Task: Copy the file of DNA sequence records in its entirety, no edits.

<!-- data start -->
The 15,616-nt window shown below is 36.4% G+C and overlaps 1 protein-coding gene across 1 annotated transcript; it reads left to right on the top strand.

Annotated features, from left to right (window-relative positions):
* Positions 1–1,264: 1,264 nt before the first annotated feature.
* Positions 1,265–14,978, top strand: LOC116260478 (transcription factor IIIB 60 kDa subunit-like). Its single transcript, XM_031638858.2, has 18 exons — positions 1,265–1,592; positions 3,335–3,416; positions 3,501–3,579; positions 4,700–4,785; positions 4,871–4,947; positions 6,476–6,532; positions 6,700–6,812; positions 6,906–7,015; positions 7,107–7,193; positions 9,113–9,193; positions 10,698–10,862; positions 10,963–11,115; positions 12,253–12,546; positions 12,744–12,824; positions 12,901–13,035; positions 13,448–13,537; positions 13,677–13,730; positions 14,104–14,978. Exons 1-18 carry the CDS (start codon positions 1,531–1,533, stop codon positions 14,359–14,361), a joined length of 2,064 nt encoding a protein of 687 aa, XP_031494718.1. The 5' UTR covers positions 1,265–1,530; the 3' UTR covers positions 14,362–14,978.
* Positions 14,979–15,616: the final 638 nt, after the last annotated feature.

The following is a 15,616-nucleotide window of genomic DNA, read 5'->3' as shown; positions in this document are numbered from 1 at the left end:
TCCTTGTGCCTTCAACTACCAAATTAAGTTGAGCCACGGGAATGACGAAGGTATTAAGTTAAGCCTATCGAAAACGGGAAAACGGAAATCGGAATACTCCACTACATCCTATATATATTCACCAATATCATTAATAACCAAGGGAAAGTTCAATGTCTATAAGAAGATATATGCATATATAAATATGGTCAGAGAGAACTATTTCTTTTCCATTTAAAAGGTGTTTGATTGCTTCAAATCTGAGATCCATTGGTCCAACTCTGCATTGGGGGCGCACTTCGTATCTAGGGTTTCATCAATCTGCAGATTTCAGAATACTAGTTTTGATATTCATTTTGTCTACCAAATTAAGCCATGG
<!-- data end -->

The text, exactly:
The 15,616-nt window shown below is 36.4% G+C and overlaps 1 protein-coding gene across 1 annotated transcript; it reads left to right on the top strand.

Annotated features, from left to right (window-relative positions):
* Positions 1–1,264: 1,264 nt before the first annotated feature.
* Positions 1,265–14,978, top strand: LOC116260478 (transcription factor IIIB 60 kDa subunit-like). Its single transcript, XM_031638858.2, has 18 exons — positions 1,265–1,592; positions 3,335–3,416; positions 3,501–3,579; positions 4,700–4,785; positions 4,871–4,947; positions 6,476–6,532; positions 6,700–6,812; positions 6,906–7,015; positions 7,107–7,193; positions 9,113–9,193; positions 10,698–10,862; positions 10,963–11,115; positions 12,253–12,546; positions 12,744–12,824; positions 12,901–13,035; positions 13,448–13,537; positions 13,677–13,730; positions 14,104–14,978. Exons 1-18 carry the CDS (start codon positions 1,531–1,533, stop codon positions 14,359–14,361), a joined length of 2,064 nt encoding a protein of 687 aa, XP_031494718.1. The 5' UTR covers positions 1,265–1,530; the 3' UTR covers positions 14,362–14,978.
* Positions 14,979–15,616: the final 638 nt, after the last annotated feature.

The following is a 15,616-nucleotide window of genomic DNA, read 5'->3' as shown; positions in this document are numbered from 1 at the left end:
TCCTTGTGCCTTCAACTACCAAATTAAGTTGAGCCACGGGAATGACGAAGGTATTAAGTTAAGCCTATCGAAAACGGGAAAACGGAAATCGGAATACTCCACTACATCCTATATATATTCACCAATATCATTAATAACCAAGGGAAAGTTCAATGTCTATAAGAAGATATATGCATATATAAATATGGTCAGAGAGAACTATTTCTTTTCCATTTAAAAGGTGTTTGATTGCTTCAAATCTGAGATCCATTGGTCCAACTCTGCATTGGGGGCGCACTTCGTATCTAGGGTTTCATCAATCTGCAGATTTCAGAATACTAGTTTTGATATTCATTTTGTCTACCAAATTAAGCCATGG